The epic virtual journey will begin in this exact spot every day for the next two years

Using apps helped me think about calories, how many steps I was taking, set personal targets, feel genuine progress, and completely transform my outlook on daily habits. It hasn’t always been a linear process, and the approach has been adapted for various reasons along the way; I stopped using Strava at one point because I was pivoting more towards workout exercises and steps on Google Fit, but the more dominant running became, the more useful Strava became again.

The first run last summer was five laps around my house block – not much more than about 1.5km. So far, so good – how about six? That became eight, then the first landmark of double figures, and the snowball was officially rolling. I settled at around 12 laps as a comfort zone, but needed something extra to push me further; here’s where football came in.

I decided to tie running targets to a twice-weekly online management game as a superstition; every matchday within the game, I had to run one lap more than the last to guarantee I would win. The community of friends I have developed within this game has been instrumental in inspiring me to improve and push my limits, and I rather enjoyed producing crazy match preview videos for them of completing a run before diving into mounds of snow in -20°C.

Will Andrew regret this crazy challenge?

There is a personal indulgence in all of this, I fully admit; proving to myself that I can complete a challenge and achieve results. Using fundraising as a motivation to maintain health. The feel-good factor of helping others. The real addiction in this all, however, has been the personal headspace that running provides. I wouldn’t say I have severely suffered from mental health, but have asked questions at testing times without really finding answers. With feet pounding the pavement though, somehow it is far easier to focus and think through situations.

So here is the plan. I will update my running progress on Heart of Football every fortnight or so together with a new interview, or short football-related feature, as the virtual map progresses. The exact format of each update might change, but I promise football will always feature. If Heart of Football can raise awareness of this sport’s incredible charitable work, the impact of fitness and health on mental strength and raise money to help young people grow, I think we can safely say this will have been worth it.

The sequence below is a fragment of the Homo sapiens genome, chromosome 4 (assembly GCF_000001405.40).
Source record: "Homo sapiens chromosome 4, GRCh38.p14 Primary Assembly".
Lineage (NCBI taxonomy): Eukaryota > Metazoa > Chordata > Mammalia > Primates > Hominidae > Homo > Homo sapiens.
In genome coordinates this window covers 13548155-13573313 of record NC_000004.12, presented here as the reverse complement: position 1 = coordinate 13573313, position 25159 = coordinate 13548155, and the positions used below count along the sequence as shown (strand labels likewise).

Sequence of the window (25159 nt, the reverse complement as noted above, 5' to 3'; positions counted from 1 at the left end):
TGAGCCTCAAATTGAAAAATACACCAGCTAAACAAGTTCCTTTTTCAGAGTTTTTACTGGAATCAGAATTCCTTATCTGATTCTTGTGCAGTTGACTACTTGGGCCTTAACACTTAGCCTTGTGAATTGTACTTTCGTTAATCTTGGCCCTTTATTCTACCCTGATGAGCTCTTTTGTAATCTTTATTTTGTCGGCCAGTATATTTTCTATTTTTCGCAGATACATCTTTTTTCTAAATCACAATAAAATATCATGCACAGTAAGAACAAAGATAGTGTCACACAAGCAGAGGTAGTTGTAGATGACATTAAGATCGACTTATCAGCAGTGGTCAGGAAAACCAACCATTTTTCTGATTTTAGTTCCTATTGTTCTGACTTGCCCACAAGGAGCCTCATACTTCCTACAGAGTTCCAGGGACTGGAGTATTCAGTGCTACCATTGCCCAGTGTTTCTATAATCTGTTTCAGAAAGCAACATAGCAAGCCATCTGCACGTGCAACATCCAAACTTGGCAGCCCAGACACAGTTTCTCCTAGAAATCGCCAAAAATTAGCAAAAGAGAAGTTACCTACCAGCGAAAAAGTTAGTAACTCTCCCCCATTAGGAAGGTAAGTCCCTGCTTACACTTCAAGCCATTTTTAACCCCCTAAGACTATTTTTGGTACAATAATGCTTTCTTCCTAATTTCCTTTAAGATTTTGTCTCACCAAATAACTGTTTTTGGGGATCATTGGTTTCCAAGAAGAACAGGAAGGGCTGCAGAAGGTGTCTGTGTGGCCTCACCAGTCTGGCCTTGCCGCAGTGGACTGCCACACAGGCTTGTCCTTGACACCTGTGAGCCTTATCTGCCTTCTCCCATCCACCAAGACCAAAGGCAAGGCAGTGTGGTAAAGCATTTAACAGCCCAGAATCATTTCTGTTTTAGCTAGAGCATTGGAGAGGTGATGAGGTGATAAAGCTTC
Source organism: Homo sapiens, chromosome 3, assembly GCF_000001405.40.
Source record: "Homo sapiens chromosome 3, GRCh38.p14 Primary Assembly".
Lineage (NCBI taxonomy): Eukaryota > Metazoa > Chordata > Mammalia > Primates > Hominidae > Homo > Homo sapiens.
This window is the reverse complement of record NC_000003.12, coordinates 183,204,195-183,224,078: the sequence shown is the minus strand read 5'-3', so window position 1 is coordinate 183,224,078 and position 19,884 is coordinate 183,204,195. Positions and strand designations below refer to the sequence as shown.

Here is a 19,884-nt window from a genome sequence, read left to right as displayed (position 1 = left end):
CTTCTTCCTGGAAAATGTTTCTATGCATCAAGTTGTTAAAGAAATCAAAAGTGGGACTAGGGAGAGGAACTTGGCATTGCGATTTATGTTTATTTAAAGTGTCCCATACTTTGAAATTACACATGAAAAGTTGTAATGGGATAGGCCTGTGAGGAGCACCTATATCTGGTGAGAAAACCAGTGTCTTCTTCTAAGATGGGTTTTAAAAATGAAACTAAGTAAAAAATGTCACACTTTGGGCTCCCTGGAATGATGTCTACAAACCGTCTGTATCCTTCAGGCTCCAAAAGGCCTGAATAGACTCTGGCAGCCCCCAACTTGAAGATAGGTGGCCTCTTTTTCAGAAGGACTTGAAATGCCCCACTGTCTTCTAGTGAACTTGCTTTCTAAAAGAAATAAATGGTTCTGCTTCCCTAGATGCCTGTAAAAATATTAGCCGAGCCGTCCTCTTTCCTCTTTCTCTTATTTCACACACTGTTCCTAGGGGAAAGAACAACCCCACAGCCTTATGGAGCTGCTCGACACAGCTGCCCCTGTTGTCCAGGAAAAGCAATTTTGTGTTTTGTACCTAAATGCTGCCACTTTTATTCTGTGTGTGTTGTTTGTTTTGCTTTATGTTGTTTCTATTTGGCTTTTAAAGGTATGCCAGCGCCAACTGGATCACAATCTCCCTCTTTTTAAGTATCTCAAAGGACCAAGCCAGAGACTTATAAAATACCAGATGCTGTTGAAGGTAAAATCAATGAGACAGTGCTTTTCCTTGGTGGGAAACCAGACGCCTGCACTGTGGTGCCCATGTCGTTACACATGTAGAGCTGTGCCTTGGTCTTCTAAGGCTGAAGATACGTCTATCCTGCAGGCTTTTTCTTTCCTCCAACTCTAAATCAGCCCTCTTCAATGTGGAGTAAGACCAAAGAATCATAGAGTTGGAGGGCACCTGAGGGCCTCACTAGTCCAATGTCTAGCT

Now all I have to do is run…


About Football Beyond Borders

Football Beyond Borders works with young people from disadvantaged backgrounds who are disengaged at school, helping them finish school with the skills and grades to make a successful transition into adulthood. We do this by providing long-term, intensive support, built around relationships and young people’s passions, in the classroom and beyond.

DONATE HERE

This is the JustGiving page where the official fundraising campaign will take place. Any amount you’re able to contribute towards the

When I was 12, my letter to United We Stand fanzine was published, and I will never forget the euphoric thrill of seeing my words in print. Two decades later I work as the Russian Premier League website's official English-language version from my home in Tyumen, Siberia. I have had my work published by When Saturday Comes, Four Four Two, These Football Times, The Guardian, The Football Pink, Futbolgrad and Russian Football News.

1 comment on “10k a Day – Russia to the UK

  1. Pingback: 10k a Day Russia to the UK: Episode 1 – Paul Hook Interview – Heart of Football